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Italy: Criminalisation of human rights defenders engaged in sea-rescue missions must end, says UN expert

09 February 2023

GENEVA (9 February 2023) – A UN expert* today condemned the criminalisation and repression of human rights defenders involved in sea-rescue charities in Italy, ahead of the trial of NGO crew members in Sicily.

“The ongoing proceedings against human rights defenders from search and rescue NGOs are a darkening stain on Italy and the EU's commitment to human rights,” said Mary Lawlor, UN Special Rapporteur on the situation of human rights defenders.

In May 2022, preliminary criminal proceedings were opened against 21 people at the Court of Trapani – including four members of the Iuventa search and rescue crew, and human rights defenders from other civilian vessels – for alleged collaboration with people smugglers. They are being charged with aiding and abetting unauthorised immigration in connection with several rescue missions conducted in 2016 and 2017.

Prior to its seizure in 2017, the vessel Iuventa had been involved in the rescue of 14,000 people in distress at sea. “They are being criminalised for their human rights work. Saving lives is not a crime and solidarity is not smuggling,” Lawlor said.

The proceedings have been plagued by procedural violations, including failure to provide adequate interpretation for non-Italian defendants and translation of key documents. On 19 January 2023, the Prime Minister's Office and the Ministry of Interior applied to the court to join the case as plaintiffs, seeking compensation for damage claimed to have been caused by the alleged crimes.

“States that respect human rights promote the work of human rights defenders,” the Special Rapporteur said. “The Government’s decision to seek to join the case goes directly against this principle – it is a very disturbing sign,” she said.

The case against the Iuventa crew has proceeded in the backdrop of new restrictions imposed by the Italian authorities on civilian search and rescue. Since December 2022, NGO ships have consistently been instructed to disembark rescued persons in north and central Italy ports – several days of sailing away from rescue sites in the Central Mediterranean Sea. The practice has been accompanied by new regulations for civilian search and rescue introduced by Legislative Decree on 2 January 2023. Under the new rules, NGO captains are effectively prevented from carrying out multiple rescues in the course of a mission and must navigate towards the indicated port of disembarkation without delay, or face heavy sanction.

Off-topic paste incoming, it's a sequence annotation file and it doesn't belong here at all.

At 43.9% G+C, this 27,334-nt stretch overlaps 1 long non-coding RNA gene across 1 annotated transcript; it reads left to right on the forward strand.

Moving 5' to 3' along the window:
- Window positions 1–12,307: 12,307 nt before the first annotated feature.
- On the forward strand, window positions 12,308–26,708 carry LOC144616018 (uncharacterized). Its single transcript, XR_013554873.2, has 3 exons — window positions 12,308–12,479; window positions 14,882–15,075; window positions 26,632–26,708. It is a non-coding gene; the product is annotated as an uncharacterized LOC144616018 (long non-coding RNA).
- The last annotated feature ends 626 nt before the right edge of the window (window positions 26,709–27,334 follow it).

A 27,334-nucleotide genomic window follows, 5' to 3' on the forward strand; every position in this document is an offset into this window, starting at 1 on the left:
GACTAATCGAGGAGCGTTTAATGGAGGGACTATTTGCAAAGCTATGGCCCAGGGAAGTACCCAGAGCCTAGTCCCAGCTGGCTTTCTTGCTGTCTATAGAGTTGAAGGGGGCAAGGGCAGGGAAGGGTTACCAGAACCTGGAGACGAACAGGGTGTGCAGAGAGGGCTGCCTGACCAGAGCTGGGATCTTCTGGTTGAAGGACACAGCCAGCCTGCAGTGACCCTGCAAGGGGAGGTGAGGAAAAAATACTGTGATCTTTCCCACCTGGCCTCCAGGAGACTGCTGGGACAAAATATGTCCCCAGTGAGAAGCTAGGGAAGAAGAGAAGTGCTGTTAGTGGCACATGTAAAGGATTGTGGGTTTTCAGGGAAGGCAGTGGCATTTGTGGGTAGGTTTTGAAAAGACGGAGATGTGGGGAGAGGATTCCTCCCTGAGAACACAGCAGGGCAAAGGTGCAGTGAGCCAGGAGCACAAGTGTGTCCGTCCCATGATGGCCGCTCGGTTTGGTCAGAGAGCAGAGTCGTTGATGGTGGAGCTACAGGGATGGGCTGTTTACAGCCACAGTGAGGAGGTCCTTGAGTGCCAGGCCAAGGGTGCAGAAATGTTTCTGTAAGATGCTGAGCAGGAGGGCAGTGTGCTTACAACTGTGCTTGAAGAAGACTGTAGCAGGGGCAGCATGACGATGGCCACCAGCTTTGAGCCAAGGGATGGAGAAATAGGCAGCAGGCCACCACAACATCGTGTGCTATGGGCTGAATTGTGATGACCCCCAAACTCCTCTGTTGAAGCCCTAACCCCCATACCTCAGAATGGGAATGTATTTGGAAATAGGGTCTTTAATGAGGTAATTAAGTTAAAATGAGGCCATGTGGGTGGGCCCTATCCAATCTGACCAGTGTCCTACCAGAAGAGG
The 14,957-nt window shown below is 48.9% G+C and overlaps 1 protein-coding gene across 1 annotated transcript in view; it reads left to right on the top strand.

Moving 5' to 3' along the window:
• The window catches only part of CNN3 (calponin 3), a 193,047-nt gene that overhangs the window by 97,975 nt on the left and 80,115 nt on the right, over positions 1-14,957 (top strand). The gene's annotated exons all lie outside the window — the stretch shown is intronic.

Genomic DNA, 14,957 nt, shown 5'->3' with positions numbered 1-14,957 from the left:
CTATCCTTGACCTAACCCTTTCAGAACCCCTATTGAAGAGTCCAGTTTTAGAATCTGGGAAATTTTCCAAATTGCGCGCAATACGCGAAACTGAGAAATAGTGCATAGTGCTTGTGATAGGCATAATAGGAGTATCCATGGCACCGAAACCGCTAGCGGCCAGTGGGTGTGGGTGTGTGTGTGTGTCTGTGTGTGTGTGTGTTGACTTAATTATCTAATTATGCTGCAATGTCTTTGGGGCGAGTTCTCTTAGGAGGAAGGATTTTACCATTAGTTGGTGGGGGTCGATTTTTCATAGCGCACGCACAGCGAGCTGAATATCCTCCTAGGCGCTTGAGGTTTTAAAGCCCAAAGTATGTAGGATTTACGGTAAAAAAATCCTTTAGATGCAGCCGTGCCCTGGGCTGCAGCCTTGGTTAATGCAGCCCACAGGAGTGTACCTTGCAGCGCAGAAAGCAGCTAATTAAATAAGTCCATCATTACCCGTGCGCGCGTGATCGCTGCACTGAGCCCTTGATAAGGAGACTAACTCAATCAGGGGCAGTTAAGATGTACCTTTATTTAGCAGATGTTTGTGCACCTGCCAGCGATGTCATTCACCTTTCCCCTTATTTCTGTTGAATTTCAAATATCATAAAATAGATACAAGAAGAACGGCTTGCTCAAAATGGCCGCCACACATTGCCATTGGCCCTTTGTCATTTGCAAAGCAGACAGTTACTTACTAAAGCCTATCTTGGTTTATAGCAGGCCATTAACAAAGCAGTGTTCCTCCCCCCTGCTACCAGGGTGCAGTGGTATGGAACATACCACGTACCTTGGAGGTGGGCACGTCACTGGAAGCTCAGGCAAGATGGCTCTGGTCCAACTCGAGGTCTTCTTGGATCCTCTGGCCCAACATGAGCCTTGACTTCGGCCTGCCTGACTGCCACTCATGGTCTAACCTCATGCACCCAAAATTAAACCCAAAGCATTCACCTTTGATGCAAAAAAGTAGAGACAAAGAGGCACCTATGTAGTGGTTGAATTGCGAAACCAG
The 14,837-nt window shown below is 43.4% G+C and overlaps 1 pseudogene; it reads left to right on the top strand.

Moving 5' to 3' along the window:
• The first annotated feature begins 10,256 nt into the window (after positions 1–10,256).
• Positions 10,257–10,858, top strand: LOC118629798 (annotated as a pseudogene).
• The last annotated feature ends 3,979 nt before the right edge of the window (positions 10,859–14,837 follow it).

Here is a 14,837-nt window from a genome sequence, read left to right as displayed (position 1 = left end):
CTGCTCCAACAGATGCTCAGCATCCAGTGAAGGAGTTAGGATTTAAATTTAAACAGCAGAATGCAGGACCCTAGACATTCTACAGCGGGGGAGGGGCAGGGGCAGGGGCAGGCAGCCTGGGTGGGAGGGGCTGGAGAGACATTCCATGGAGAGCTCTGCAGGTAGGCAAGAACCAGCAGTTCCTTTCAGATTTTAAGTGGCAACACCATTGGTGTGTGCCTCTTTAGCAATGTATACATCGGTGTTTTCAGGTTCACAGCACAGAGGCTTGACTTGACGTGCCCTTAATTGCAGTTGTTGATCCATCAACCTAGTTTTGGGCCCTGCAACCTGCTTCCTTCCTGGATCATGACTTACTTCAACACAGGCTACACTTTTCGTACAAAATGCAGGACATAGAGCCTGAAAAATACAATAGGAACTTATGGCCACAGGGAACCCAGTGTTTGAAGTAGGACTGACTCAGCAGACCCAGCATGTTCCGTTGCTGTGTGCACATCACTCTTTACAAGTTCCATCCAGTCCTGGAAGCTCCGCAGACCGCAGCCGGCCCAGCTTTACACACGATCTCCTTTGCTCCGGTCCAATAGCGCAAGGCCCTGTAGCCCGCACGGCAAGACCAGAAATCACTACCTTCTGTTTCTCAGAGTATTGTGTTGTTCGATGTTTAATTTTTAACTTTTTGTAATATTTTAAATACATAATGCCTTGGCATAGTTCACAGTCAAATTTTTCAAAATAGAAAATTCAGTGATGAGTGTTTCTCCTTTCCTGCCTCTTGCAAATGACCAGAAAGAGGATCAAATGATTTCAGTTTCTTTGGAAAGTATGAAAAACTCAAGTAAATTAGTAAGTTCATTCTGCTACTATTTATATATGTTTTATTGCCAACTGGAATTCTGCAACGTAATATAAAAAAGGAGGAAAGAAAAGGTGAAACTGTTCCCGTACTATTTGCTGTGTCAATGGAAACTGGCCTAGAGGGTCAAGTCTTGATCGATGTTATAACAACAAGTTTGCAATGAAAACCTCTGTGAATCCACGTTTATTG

“The new legislation and instructions on ports of disembarkation are obstructing essential activities of civilian rescue ships,” Lawlor said. “They are widening the search and rescue gap in the Central Mediterranean, putting lives and rights at further risk. The legislation is incompatible with Italy's obligations under international law and must be repealed.”

The Special Rapporteur has engaged with the Italian authorities to express her concerns.


Ms Mary Lawlor (Ireland) is the Special Rapporteur on the situation of human rights defenders. She is currently an Adjunct Professor of Business and Human Rights in Trinity College Dublin. She was the founder of Front Line Defenders - the International Foundation for the Protection of Human Rights Defenders. As Executive Director from 2001-2016, she represented Front Line Defenders and had a key role in its development. Ms. Lawlor was previously Director of the Irish Office of Amnesty International from 1988 to 2000, after becoming a member of the Board of Directors 1975 and being elected its President from 1983 to 1987.

The statement is endorsed by Felipe González Morales is the Special Rapporteur on the human rights of migrants. He is a Professor of International Law at the Diego Portales University, in Santiago, Chile, where he is also the Director of a Master in International Human Rights Law. He was a Commissioner and the Rapporteur on Migrants between 2008 and 2015 at the Inter-American Commission on Human Rights, where he was President from 2010 to 2011.

Special Rapporteurs are part of what is known as the Special Procedures of the Human Rights Council. Special Procedures, the largest body of independent experts in the UN Human Rights system, is the general name of the Council’s independent fact-finding and monitoring mechanisms that address either specific country situations or thematic issues in all parts of the world. Special Procedures’ experts work on a voluntary basis; they are not UN staff and do not receive a salary for their work. They are independent from any government or organization and serve in their individual capacity.

UN Human Rights County Page: Italy

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